A lock on the door was state-of-the-art security for data centers 40 years ago. Programs were run in batch mode with no remote terminals, so the greatest risk to data security was that a mainframe printout might be retrieved from a trash bin. And disaster recovery largely consisted of making sure that, should there be a power outage, reels of tape were carefully removed from tape drives; the tapes could be damaged if the power suddenly came back on.
That was the last time security would be so simple.
By November 1961, developers at Massachusetts Institute of Technology were demonstrating their experimental Compatible Time-Sharing System, which allowed four users working at terminals to run programs at the same time. Time-sharing meant users could intentionally interfere with other users' programs -- and by the late 1960s, terminals connected by modem meant that an outsider could learn a password and log in. But there was little risk of that at first, since a remote terminal cost as much as a new car.
Mainframes and minicomputers offered little protection against malicious behavior by internal users. Prank programs that created copies of themselves on a computer until it crashed, and "trapdoor" codes that gave one user access to anotherís work, were in use by 1972. The first desktop computers hit the market in 1975, and, along with rapidly falling prices for modems, they helped set the stage for what would later become an epidemic of hacking aimed at corporate systems.
Encryption was the way to protect data from prying eyes as it moved through modems or networks. In 1976, the U.S. government officially approved its Data Encryption Standard (DES), which became widely used for financial information sent electronically. That same year, three researchers -- Ronald Rivest, Adi Shamir and Leonard Adelman -- developed a practical version of public-key encryption, which had been invented in 1976 by Whitfield Diffie and Martin Hellman as a way to easily encrypt communications of all kinds.
But encryption wouldn't solve all security problems. In 1982, the first computer virus was infecting Apple II computers. IBM PCs had viruses of their own by 1986; commercial antivirus software was available by 1988.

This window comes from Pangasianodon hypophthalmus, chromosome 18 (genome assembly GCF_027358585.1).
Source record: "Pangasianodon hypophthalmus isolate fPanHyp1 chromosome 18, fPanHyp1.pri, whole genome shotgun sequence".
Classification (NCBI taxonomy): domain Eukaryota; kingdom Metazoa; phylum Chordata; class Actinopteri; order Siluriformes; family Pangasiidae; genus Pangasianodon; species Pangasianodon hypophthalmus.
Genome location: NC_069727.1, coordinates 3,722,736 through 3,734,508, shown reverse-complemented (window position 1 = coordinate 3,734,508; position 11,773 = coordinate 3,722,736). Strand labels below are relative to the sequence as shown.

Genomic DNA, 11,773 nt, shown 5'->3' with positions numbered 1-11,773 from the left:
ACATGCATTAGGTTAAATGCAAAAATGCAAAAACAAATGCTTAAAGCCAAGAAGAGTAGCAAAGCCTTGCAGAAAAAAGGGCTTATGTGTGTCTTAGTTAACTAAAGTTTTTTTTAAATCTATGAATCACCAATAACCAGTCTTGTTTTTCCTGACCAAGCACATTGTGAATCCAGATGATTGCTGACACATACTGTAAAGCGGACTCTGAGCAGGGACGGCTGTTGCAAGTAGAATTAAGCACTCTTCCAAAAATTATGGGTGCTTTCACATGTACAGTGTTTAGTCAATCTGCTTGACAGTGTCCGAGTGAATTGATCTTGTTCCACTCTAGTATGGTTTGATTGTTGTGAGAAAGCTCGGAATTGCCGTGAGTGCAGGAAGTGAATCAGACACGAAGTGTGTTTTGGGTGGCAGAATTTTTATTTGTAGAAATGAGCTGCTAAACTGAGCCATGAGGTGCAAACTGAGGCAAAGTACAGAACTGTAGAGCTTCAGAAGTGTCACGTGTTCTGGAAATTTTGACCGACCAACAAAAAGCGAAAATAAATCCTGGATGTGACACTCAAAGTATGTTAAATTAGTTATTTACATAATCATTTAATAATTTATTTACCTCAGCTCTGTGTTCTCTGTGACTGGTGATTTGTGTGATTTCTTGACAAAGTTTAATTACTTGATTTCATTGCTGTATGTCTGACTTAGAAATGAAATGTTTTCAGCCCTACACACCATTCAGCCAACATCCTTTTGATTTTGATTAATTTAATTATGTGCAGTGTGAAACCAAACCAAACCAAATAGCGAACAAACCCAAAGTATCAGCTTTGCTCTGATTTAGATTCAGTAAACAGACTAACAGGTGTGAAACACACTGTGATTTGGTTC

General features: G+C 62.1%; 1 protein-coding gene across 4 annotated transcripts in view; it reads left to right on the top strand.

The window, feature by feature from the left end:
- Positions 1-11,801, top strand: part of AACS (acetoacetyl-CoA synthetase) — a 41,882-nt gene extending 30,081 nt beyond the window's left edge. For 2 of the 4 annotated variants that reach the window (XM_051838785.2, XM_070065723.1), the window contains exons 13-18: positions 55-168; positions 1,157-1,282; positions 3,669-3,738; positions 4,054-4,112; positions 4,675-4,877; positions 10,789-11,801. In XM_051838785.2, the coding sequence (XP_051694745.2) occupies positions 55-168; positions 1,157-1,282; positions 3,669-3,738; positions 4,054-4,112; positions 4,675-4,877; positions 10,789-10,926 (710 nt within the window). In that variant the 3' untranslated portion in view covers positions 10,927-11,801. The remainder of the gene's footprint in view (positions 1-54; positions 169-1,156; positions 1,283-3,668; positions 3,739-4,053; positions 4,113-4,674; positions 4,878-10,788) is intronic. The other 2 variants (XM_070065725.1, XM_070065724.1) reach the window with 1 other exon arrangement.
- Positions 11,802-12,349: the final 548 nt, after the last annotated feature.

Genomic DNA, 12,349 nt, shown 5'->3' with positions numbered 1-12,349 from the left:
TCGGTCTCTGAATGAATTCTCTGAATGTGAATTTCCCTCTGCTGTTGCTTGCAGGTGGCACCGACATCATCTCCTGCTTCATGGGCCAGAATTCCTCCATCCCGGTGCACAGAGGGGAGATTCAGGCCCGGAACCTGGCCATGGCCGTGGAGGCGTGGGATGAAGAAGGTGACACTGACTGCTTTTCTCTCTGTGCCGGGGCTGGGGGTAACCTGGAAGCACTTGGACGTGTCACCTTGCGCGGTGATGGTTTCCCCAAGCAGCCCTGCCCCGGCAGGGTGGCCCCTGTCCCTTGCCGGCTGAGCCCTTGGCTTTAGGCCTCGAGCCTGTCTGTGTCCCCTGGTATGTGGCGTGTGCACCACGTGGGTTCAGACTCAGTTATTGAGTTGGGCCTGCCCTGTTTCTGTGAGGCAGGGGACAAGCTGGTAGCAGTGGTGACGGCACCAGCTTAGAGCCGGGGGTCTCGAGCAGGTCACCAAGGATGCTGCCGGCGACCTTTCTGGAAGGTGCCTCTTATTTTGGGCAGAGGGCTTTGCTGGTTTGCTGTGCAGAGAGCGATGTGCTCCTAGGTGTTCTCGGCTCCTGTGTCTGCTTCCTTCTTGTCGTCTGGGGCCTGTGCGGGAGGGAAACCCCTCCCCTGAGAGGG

And hostile hackers learned to use the Internet. In 1986, astronomer Clifford Stoll tracked down a 75-cent accounting discrepancy and helped catch five German hackers who had broken into 450 computers. Other hacker hunters were at work too -- but there were far more hackers.
Preparing for Disaster
The Internet had problems of its own. On Nov. 2, 1988, Cornell University student Robert Morris released a "worm" program onto the Internet that infected 6,000 host computers -- 10 percent of all Internet hosts -- and crippled the Net for days.
Meanwhile, disaster recovery had come into its own. By 1980, Comdisco Inc. and other companies had begun providing disaster recovery services. By the end of the decade, more than 40 percent of businesses had disaster recovery plans. And they needed them, what with Hurricane Hugo and the San Francisco earthquake in 1989, flooding of underground tunnels in Chicago and Hurricane Andrew in 1992, the bombing of New Yorkís World Trade Center in 1993, and another big quake in Los Angeles in 1994, along with a steady stream of smaller catastrophes that threatened ever more business-critical IT shops.
Mother Nature wasn't the only threat, as some hackers became ambitious cybercrooks. In 1994, a group of Russian hackers siphoned US$10 million from customer accounts at Citibank; they were caught the next year. Other hackers attacked Internet businesses to steal credit card and Social Security numbers.
Encryption was under attack too -- by its supporters. In June 1997, a project called Deschall linked tens of thousands of computers on the Internet to crack the 20-year-old DES algorithm in 96 days. Less than a year later, the Electronic Frontier Foundation used a custom, $250,000 computer to crack DES in only 56 hours. The U.S. government began to relax restrictions on exporting stronger encryption systems and officially approved its Advanced Encryption Standard in May 2002.
In the aftermath of the Sept. 11 attacks, security is a bigger issue for IT than ever before, with new efforts to protect systems and close software holes -- and use technology to track down terrorists.
And now, on with the story. . . .